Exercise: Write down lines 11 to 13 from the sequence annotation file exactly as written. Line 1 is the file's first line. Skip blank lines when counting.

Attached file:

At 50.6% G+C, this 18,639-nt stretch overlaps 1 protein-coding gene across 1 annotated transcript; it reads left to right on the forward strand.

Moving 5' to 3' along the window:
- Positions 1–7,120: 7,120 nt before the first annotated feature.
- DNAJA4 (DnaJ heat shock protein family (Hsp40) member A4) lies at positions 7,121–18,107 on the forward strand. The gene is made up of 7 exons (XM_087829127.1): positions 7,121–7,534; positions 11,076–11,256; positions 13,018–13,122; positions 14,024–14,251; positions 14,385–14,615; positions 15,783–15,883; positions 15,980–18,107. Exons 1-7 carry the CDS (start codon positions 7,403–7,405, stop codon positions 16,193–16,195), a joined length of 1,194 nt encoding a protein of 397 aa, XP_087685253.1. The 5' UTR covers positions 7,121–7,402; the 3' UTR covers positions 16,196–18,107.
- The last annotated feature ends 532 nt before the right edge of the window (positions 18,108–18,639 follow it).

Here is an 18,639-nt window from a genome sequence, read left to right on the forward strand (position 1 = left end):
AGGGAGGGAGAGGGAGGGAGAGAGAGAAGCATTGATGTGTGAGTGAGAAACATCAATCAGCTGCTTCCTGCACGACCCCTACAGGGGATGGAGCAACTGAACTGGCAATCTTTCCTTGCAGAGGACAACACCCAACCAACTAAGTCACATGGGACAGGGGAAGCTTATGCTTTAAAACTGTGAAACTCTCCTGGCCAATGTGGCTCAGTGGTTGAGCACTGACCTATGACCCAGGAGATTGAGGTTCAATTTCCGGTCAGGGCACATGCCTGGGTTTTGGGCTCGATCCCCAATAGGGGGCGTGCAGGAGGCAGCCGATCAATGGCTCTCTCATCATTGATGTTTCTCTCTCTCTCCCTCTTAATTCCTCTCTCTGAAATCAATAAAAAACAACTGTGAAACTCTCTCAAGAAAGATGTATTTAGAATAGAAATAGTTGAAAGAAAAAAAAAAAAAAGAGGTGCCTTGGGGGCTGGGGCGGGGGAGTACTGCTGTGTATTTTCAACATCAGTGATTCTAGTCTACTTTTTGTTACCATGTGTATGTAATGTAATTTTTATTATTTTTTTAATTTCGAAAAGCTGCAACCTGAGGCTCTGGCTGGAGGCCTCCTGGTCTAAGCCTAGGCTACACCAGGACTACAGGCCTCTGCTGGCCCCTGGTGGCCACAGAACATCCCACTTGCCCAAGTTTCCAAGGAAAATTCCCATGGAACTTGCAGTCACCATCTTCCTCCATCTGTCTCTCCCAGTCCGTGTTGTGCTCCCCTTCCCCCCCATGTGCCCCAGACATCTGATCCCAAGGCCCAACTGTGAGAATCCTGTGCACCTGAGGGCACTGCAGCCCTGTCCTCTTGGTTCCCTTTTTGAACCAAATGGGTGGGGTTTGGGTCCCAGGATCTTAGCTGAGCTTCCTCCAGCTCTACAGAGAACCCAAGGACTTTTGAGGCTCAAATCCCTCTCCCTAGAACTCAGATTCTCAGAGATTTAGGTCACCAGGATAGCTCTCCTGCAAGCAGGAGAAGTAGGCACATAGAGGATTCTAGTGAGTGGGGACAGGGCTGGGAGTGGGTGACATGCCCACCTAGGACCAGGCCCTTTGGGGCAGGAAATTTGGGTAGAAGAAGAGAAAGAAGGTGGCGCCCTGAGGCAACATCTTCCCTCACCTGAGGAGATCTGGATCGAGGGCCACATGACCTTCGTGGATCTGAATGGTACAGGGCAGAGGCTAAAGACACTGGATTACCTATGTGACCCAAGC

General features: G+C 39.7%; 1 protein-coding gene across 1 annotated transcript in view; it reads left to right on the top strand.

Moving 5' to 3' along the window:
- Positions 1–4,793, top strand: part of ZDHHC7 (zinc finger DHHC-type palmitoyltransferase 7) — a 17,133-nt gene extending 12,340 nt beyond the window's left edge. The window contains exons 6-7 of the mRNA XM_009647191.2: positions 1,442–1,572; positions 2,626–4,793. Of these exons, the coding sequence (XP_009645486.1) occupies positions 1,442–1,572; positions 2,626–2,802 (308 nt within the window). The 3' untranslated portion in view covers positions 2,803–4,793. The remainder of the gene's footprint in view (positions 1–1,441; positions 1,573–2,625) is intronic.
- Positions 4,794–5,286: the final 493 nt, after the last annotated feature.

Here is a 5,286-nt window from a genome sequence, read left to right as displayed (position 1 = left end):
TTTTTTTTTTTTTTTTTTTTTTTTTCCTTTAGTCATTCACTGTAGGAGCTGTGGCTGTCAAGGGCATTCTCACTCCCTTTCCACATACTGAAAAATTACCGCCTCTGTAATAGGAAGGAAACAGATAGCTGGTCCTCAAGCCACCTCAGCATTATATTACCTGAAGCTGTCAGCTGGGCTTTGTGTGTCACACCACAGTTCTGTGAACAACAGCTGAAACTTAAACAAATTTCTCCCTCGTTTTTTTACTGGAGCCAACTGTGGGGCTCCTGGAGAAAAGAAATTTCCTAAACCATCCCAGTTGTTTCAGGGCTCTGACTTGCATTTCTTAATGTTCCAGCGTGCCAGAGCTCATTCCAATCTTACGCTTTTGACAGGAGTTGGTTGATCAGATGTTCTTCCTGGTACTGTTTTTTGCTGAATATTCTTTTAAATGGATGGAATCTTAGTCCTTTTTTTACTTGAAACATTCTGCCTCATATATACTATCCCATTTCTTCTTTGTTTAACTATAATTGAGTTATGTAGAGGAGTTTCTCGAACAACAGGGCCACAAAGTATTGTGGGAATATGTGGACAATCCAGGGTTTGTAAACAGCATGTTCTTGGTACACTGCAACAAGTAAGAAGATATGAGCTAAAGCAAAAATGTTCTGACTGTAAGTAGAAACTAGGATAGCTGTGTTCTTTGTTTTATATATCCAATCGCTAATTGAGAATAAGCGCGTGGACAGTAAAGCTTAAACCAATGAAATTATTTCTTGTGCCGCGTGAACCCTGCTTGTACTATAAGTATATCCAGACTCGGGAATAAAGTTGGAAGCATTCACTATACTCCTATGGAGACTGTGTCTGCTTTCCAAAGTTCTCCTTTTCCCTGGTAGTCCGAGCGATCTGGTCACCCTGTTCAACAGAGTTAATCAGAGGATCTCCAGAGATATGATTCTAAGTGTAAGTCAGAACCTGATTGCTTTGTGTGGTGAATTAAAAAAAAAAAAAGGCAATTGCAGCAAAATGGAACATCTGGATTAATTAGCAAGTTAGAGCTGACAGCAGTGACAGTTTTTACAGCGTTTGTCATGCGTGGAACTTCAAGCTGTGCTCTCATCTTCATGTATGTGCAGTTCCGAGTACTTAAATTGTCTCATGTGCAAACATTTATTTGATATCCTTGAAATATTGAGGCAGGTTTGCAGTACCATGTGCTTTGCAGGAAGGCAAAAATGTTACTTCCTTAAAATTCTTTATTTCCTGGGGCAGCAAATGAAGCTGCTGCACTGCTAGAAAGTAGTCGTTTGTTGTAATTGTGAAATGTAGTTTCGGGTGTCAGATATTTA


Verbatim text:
- Positions 4,794–5,286: the final 493 nt, after the last annotated feature.

Here is a 5,286-nt window from a genome sequence, read left to right as displayed (position 1 = left end):
TTTTTTTTTTTTTTTTTTTTTTTTTCCTTTAGTCATTCACTGTAGGAGCTGTGGCTGTCAAGGGCATTCTCACTCCCTTTCCACATACTGAAAAATTACCGCCTCTGTAATAGGAAGGAAACAGATAGCTGGTCCTCAAGCCACCTCAGCATTATATTACCTGAAGCTGTCAGCTGGGCTTTGTGTGTCACACCACAGTTCTGTGAACAACAGCTGAAACTTAAACAAATTTCTCCCTCGTTTTTTTACTGGAGCCAACTGTGGGGCTCCTGGAGAAAAGAAATTTCCTAAACCATCCCAGTTGTTTCAGGGCTCTGACTTGCATTTCTTAATGTTCCAGCGTGCCAGAGCTCATTCCAATCTTACGCTTTTGACAGGAGTTGGTTGATCAGATGTTCTTCCTGGTACTGTTTTTTGCTGAATATTCTTTTAAATGGATGGAATCTTAGTCCTTTTTTTACTTGAAACATTCTGCCTCATATATACTATCCCATTTCTTCTTTGTTTAACTATAATTGAGTTATGTAGAGGAGTTTCTCGAACAACAGGGCCACAAAGTATTGTGGGAATATGTGGACAATCCAGGGTTTGTAAACAGCATGTTCTTGGTACACTGCAACAAGTAAGAAGATATGAGCTAAAGCAAAAATGTTCTGACTGTAAGTAGAAACTAGGATAGCTGTGTTCTTTGTTTTATATATCCAATCGCTAATTGAGAATAAGCGCGTGGACAGTAAAGCTTAAACCAATGAAATTATTTCTTGTGCCGCGTGAACCCTGCTTGTACTATAAGTATATCCAGACTCGGGAATAAAGTTGGAAGCATTCACTATACTCCTATGGAGACTGTGTCTGCTTTCCAAAGTTCTCCTTTTCCCTGGTAGTCCGAGCGATCTGGTCACCCTGTTCAACAGAGTTAATCAGAGGATCTCCAGAGATATGATTCTAAGTGTAAGTCAGAACCTGATTGCTTTGTGTGGTGAATTAAAAAAAAAAAAAGGCAATTGCAGCAAAATGGAACATCTGGATTAATTAGCAAGTTAGAGCTGACAGCAGTGACAGTTTTTACAGCGTTTGTCATGCGTGGAACTTCAAGCTGTGCTCTCATCTTCATGTATGTGCAGTTCCGAGTACTTAAATTGTCTCATGTGCAAACATTTATTTGATATCCTTGAAATATTGAGGCAGGTTTGCAGTACCATGTGCTTTGCAGGAAGGCAAAAATGTTACTTCCTTAAAATTCTTTATTTCCTGGGGCAGCAAATGAAGCTGCTGCACTGCTAGAAAGTAGTCGTTTGTTGTAATTGTGAAATGTAGTTTCGGGTGTCAGATATTTA